THE killer of Southampton schoolgirl Lucy McHugh will not have his sentence reviewed, the Daily Echo can today reveal.

Stephen Nicholson was jailed for life with a minimum of 33 years in July after he was found guilty of the murder and rape of the 13-year-old.

But the Echo can today reveal that Nicholson’s case was put forward to the Attorney General’s Office (AGO) through the Unduly Lenient Sentence scheme.

The scheme gives members of the public the chance to ask the Attorney General to refer certain sentences for review if they believe them to be too low.

However, a spokesperson for the AGO says the sentence will not be referred to the Court of Appeal for review.

The spokesperson said: “After careful consideration the Solicitor General concluded that he could not refer the case of Stephen Nicholson to the Court of Appeal.

“A referral under the Unduly Lenient Sentence scheme to the Court of Appeal can only be made if a sentence is not just lenient but unduly so, such that the sentencing judge made a gross error or imposed a sentence outside the range of sentences.

Daily Echo:

“The threshold is a high one, and the test was not met in this case.”

The Echo can also reveal that Nicholson has not applied to the Court of Appeal to have his sentence reduced.

A spokesperson for the Court of Appeal says the court has not received an application under his name.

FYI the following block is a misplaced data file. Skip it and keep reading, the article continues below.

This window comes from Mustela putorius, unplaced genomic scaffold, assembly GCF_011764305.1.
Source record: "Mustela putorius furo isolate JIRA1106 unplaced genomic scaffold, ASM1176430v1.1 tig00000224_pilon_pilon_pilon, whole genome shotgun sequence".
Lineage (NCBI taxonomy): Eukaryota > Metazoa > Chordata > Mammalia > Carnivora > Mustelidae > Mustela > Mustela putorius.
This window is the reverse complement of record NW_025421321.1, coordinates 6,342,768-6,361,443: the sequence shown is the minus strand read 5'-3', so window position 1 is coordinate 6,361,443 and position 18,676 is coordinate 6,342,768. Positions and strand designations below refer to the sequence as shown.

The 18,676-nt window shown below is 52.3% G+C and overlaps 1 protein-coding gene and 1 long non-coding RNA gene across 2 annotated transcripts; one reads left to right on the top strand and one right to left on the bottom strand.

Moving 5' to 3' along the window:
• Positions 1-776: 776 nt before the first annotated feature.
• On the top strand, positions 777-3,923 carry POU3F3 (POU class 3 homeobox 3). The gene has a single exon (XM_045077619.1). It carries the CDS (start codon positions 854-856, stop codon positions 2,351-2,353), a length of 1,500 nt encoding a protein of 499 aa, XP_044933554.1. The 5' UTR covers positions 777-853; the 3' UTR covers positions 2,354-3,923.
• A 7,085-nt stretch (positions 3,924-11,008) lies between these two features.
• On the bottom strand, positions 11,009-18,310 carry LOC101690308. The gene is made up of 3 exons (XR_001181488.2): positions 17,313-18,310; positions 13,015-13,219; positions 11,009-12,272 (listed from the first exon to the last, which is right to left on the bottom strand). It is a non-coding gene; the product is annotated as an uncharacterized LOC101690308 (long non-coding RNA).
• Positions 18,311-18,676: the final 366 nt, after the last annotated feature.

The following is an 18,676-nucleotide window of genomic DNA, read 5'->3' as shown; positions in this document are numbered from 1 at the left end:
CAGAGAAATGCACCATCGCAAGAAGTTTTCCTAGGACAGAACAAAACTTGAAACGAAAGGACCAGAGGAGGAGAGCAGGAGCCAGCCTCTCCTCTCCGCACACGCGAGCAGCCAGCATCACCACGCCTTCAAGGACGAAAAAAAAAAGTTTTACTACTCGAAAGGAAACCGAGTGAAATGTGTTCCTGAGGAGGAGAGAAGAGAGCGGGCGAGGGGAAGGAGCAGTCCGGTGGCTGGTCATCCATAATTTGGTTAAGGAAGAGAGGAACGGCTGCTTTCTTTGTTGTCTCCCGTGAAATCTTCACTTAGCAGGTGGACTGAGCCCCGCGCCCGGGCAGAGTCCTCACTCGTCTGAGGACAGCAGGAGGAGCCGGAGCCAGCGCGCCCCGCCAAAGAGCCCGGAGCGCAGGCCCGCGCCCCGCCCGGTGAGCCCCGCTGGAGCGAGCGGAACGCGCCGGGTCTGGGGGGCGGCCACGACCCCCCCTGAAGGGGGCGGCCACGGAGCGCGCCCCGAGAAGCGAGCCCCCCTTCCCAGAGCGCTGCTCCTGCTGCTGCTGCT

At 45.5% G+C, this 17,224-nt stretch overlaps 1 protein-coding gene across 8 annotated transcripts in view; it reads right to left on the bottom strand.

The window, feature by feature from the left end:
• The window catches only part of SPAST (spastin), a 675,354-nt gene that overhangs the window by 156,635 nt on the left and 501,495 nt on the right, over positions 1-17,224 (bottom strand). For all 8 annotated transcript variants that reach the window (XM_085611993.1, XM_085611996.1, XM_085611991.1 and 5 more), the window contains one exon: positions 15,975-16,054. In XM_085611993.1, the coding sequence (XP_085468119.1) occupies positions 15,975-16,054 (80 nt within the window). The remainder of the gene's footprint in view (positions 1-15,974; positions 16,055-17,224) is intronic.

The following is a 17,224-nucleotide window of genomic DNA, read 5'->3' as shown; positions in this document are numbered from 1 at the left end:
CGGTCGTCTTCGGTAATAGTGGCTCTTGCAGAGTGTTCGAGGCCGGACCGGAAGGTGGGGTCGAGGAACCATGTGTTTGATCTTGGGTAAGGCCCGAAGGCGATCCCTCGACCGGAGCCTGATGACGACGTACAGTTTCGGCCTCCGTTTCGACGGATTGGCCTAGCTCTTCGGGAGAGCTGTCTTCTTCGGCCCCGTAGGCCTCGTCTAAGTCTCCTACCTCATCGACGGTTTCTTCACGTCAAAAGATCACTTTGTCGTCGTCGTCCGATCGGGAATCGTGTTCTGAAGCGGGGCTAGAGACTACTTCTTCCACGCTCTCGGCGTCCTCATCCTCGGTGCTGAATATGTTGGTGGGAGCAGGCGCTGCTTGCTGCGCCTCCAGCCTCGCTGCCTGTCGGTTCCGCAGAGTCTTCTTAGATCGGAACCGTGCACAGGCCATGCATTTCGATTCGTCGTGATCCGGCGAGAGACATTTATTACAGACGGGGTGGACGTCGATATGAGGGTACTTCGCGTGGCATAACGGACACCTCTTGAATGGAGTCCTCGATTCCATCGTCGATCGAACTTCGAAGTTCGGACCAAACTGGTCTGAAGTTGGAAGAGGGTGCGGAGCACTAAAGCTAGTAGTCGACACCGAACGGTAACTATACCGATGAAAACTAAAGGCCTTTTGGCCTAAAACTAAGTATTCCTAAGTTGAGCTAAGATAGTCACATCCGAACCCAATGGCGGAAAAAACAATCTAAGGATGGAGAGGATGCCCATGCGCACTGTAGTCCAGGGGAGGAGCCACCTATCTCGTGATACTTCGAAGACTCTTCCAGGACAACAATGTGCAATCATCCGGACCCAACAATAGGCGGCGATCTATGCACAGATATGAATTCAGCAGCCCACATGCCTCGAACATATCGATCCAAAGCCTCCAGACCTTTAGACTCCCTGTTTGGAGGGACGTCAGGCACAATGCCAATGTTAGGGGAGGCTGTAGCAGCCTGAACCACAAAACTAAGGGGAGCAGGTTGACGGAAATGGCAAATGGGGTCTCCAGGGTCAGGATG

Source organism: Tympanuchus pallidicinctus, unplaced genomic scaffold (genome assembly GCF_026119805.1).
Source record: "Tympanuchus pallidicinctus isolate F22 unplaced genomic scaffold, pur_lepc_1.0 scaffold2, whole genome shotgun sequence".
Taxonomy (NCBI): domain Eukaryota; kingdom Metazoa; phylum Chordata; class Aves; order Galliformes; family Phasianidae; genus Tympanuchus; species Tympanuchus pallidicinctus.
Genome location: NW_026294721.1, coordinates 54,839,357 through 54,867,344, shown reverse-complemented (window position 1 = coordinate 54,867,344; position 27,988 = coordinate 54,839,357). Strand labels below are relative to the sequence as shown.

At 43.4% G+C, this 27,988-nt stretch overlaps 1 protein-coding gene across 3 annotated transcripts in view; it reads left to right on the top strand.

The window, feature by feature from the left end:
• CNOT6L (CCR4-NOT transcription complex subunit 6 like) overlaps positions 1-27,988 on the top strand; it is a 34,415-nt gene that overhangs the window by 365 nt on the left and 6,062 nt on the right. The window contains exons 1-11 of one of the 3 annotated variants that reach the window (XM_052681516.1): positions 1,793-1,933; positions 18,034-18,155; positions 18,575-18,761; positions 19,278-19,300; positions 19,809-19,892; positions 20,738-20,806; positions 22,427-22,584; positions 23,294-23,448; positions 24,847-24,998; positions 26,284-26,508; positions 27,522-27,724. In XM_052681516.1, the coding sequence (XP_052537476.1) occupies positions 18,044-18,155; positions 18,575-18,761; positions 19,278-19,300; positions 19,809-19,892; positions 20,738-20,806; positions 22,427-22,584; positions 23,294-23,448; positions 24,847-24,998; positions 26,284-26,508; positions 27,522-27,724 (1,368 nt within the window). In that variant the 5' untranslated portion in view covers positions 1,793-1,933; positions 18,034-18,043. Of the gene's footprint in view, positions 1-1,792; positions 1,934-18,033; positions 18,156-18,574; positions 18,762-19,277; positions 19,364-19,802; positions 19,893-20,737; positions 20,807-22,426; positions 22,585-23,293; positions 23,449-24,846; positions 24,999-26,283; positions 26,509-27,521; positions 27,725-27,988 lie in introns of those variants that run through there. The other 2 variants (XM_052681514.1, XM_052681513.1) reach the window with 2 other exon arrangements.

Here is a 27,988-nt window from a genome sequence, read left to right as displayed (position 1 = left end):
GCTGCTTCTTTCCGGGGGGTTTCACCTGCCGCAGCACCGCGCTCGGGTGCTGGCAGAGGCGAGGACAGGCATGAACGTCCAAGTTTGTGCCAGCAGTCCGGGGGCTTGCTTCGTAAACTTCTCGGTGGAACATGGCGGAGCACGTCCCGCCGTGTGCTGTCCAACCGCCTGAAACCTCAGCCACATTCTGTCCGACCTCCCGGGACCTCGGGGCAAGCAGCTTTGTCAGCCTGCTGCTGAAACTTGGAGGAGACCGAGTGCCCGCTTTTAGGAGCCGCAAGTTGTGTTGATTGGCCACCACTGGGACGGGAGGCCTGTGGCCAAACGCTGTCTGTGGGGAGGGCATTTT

The appeal must be made within 28 days of the sentence being passed.

As previously reported in the Echo, Nicholson, 25, was jailed for life in July.

It followed a four week trial at Winchester Crown Court, in which Nicholson was found guilty by a jury of the murder of schoolgirl Lucy McHugh.

He was also found guilty of three counts of rape against Lucy and one count of sexual activity with another child, who was 14 at the time.

Nicholson was arrested after Lucy’s body was found at Southampton Sports Centre on July 26 last year.

A post mortem examination revealed the 13-year-old had suffered multiple stab wounds, including three fatal wounds to her neck.

During the trial, the jury heard Nicholson, who had been living as a lodger in Lucy’s Southampton home, had sexually abused the teenager for a year before her death.

The court heard that Nicholson murdered Lucy after she messaged him the previous night to tell him she was pregnant – though she was not.

Daily Echo:

The Honourable Mrs Justice May DBE sentenced Nicholson, of no fixed address, to a life sentence, with a minimum term of 33 years, at which point he will be eligible for parole.

According to official guidance from the Sentencing Council, depending on the facts of the offence the starting point for the minimum time served in prison for an adult

ranges from 15 to 30 years.

In cases where the offender brings a knife to the scene and uses it to commit murder, as in the case of Nicholson, the starting point is 25 years for an offender aged 18 or over.

Having set the minimum term, the judge will then take into account any aggravating or mitigating factors that may amend the minimum term either up or down.

Aggravating factors which may increase sentences include a significant degree of planning or premeditation and the fact that the victim was particularly vulnerable because of age or disability.